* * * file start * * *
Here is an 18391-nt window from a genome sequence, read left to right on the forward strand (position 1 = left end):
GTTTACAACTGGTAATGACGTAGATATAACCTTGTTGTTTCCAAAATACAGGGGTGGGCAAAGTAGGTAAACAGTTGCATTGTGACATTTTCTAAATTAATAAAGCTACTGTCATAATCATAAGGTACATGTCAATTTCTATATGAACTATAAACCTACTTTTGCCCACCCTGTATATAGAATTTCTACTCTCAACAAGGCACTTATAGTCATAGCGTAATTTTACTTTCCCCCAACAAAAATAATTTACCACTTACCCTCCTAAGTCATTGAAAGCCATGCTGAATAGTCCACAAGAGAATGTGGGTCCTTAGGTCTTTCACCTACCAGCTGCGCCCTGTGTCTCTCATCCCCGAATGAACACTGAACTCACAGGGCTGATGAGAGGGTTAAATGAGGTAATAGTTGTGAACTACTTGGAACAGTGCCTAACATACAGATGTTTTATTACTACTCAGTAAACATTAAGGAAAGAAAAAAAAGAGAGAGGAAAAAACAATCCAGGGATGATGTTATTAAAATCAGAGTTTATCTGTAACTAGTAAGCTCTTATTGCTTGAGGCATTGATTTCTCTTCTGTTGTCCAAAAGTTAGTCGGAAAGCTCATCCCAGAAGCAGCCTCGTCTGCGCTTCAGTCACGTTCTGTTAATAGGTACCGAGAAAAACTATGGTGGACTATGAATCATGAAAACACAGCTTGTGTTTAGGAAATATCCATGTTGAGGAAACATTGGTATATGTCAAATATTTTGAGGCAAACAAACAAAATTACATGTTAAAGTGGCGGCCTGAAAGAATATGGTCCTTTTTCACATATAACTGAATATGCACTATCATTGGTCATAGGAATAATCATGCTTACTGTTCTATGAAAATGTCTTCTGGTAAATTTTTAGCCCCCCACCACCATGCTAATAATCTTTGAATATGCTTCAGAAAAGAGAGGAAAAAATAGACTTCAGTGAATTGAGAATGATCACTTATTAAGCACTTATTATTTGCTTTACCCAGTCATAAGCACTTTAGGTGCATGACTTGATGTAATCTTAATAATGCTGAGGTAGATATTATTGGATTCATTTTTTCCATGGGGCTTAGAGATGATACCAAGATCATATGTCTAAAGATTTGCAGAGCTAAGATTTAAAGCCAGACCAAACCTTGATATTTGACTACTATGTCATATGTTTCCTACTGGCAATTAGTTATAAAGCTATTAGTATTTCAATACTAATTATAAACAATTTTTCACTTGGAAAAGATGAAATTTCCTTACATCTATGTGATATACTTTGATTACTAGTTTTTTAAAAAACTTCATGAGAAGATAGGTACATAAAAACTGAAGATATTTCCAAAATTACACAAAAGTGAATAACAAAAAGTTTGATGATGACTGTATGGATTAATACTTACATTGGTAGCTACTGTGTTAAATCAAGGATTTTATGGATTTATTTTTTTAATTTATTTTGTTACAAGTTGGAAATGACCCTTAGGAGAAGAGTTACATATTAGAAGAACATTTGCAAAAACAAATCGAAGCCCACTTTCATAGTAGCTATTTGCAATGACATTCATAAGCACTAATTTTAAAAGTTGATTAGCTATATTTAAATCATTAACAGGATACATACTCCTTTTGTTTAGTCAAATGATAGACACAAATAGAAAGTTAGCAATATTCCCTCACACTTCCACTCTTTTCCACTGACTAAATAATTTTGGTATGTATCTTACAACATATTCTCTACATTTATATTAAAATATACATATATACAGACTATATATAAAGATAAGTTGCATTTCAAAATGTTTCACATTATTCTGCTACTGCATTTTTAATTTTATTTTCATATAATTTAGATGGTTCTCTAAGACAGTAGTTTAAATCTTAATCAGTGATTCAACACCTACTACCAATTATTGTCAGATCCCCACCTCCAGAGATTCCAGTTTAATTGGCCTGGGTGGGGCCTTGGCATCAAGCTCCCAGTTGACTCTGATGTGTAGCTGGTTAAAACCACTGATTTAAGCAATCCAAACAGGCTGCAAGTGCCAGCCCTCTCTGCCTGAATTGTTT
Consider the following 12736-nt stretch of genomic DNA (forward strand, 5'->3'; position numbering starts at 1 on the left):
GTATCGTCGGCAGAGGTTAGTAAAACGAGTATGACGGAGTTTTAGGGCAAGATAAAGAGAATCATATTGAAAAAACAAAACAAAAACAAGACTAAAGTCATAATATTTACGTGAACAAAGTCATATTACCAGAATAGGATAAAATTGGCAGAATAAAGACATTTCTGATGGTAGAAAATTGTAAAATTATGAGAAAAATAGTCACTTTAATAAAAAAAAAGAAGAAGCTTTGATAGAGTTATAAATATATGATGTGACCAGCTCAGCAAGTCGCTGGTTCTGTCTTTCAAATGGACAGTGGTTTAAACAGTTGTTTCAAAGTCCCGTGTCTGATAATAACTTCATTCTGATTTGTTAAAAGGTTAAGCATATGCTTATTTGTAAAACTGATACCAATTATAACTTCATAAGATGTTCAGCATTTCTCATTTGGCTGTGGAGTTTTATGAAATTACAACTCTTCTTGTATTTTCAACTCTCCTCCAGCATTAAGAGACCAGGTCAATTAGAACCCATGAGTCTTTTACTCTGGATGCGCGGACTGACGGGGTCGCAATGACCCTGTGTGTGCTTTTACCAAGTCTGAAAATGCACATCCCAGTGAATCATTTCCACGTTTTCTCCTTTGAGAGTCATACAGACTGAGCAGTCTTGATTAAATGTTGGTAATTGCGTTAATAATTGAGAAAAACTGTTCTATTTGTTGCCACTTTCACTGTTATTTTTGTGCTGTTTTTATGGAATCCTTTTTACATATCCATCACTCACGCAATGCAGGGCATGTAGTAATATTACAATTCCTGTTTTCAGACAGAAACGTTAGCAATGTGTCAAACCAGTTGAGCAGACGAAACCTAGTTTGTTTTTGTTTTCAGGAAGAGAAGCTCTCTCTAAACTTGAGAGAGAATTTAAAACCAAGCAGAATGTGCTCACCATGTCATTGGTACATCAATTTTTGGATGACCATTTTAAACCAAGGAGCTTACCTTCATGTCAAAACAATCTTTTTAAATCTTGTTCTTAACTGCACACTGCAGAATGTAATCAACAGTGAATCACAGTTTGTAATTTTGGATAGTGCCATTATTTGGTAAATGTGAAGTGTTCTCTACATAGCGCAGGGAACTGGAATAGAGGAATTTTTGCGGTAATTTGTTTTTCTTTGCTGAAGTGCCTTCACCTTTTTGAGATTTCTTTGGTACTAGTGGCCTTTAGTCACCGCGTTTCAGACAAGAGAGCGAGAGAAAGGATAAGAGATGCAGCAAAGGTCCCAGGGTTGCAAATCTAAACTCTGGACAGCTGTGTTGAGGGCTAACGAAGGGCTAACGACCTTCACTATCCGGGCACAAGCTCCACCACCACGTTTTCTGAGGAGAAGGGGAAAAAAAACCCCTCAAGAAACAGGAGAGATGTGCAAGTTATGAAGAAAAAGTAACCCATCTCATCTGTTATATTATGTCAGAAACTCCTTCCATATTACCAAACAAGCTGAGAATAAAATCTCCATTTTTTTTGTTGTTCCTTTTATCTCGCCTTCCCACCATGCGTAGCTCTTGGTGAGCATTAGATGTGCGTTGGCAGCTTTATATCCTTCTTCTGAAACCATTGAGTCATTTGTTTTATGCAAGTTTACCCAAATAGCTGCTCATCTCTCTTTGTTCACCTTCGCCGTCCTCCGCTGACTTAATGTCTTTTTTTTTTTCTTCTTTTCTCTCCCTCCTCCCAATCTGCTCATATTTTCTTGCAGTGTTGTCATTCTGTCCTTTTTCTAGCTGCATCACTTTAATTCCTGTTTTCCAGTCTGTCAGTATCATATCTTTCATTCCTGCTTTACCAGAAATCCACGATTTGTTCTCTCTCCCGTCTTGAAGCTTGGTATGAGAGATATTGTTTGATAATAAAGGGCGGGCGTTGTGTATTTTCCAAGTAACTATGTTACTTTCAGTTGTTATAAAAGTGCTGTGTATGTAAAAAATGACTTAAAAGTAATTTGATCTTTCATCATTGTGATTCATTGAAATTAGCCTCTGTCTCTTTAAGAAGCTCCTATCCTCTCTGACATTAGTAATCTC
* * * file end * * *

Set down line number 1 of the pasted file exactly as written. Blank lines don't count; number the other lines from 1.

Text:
Here is an 18391-nt window from a genome sequence, read left to right on the forward strand (position 1 = left end):